|
|
|
The Shawnee News-Star
From the Will Rogers quote, \x34All politics is applesauce.\x34
Nate Silver says polling industry has problems, but good polls are still accurate
email print
Comment
About this blog
Pat Cunningham offers an unabashedly liberal perspective on national politics. A note of caution: The language gets a little salty on some of the sites to which this blog links. So, don't say you weren't warned. By the way, this blog's name is ...
X
Liberal Views
Pat Cunningham offers an unabashedly liberal perspective on national politics. A note of caution: The language gets a little salty on some of the sites to which this blog links. So, don't say you weren't warned. By the way, this blog's name is inspired by the Will Rogers quote, \x34All politics is applesauce.\x34 In 41 years as a print and broadcast journalist, most of those years with the Rockford (Ill.) Register Star, Pat has covered national politics under eight American presidents. He's attended 10 national political conventions, Republican and Democratic alike, and has interviewed countless prominent political players, including Jimmy Carter, Ronald Reagan, Gerald Ford and George H.W. Bush.
Recent Posts
May 1, 2015 5:11 p.m.
May 1, 2015 5:11 p.m.
May 1, 2015 11:12 a.m.
April 30, 2015 5:11 p.m.
April 30, 2015 5:11 p.m.
Sept. 4, 2014 5:15 p.m.


nate_silver
Nate Silver, a superstar of political polling analysis over the past six years, does not design or conduct polls himself. Rather, he interprets them with amazing accuracy.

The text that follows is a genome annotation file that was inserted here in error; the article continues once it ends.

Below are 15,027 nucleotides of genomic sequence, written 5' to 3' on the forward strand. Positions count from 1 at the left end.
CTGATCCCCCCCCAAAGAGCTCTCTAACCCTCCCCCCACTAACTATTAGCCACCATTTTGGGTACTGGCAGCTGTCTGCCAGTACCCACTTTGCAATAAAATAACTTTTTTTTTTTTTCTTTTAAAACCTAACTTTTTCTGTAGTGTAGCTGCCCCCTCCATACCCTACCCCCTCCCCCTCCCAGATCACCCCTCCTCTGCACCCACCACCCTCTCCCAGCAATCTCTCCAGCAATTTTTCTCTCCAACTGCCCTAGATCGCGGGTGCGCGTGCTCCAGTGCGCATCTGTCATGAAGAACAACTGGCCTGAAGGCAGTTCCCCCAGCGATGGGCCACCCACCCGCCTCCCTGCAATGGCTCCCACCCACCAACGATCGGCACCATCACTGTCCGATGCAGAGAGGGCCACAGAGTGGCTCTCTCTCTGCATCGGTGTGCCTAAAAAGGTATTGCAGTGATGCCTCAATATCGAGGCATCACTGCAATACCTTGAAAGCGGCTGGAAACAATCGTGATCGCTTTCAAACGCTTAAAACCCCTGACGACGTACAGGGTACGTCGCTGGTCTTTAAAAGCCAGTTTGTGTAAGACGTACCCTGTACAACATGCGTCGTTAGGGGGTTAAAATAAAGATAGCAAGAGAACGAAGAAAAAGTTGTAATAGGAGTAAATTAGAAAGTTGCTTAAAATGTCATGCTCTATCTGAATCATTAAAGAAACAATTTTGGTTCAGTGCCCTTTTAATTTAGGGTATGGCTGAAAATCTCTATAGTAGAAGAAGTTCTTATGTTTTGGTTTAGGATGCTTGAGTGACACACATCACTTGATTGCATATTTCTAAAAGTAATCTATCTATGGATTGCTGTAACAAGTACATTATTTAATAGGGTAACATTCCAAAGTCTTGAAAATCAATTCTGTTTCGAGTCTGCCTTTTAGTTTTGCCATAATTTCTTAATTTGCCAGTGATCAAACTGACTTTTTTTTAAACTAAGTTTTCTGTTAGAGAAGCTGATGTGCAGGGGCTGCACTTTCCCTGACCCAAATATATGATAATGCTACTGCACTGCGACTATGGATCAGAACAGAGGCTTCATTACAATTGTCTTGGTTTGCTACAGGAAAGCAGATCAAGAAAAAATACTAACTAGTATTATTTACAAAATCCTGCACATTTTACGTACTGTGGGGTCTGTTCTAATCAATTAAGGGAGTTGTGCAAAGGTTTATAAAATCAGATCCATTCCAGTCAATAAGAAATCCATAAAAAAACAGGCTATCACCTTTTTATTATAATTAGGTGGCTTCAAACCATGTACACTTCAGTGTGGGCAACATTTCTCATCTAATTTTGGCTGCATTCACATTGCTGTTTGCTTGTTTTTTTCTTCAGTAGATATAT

One of Silver’s great talents is distinguishing bad polls from good ones. He doesn’t get suckered by polls whose methodologies are suspect if not downright bogus. And he doesn’t tailor his analyses to suit his own political biases.
Silver CONFESSED recently that there is cause for concern about the future of polling, but he hasn’t completely lost faith in the science:

There is no shortage of reasons to worry about the state of the polling industry. Response rates to political polls are dismal. Even polls that make every effort to contact a representative sample of voters now get no more than 10 percent to complete their surveys — down from about 35 percent in the 1990s.

And there are fewer high-quality polls than there used to be. The cost to commission one can run well into five figures, and it has increased as response rates have declined.1 Under budgetary pressure, many news organizations have understandably preferred to trim their polling budgets rather than lay off newsroom staff.

Cheaper polling alternatives exist, but they come with plenty of problems. “Robopolls,” which use automated scripts rather than live interviewers, often get response rates in the low to mid-single digits. Most are also prohibited by law from calling cell phones, which means huge numbers of people are excluded from their surveys.

(Snip)

But all of this must be weighed against a stubborn fact: We have seen no widespread decline in the accuracy of election polls, at least not yet. Despite their challenges, the polls have reflected the outcome of recent presidential, Senate and gubernatorial general elections reasonably well. If anything, the accuracy of election polls has continued to improve.
 
 
 
 
 

Recent Posts

    latest blogs

    • Community
    • National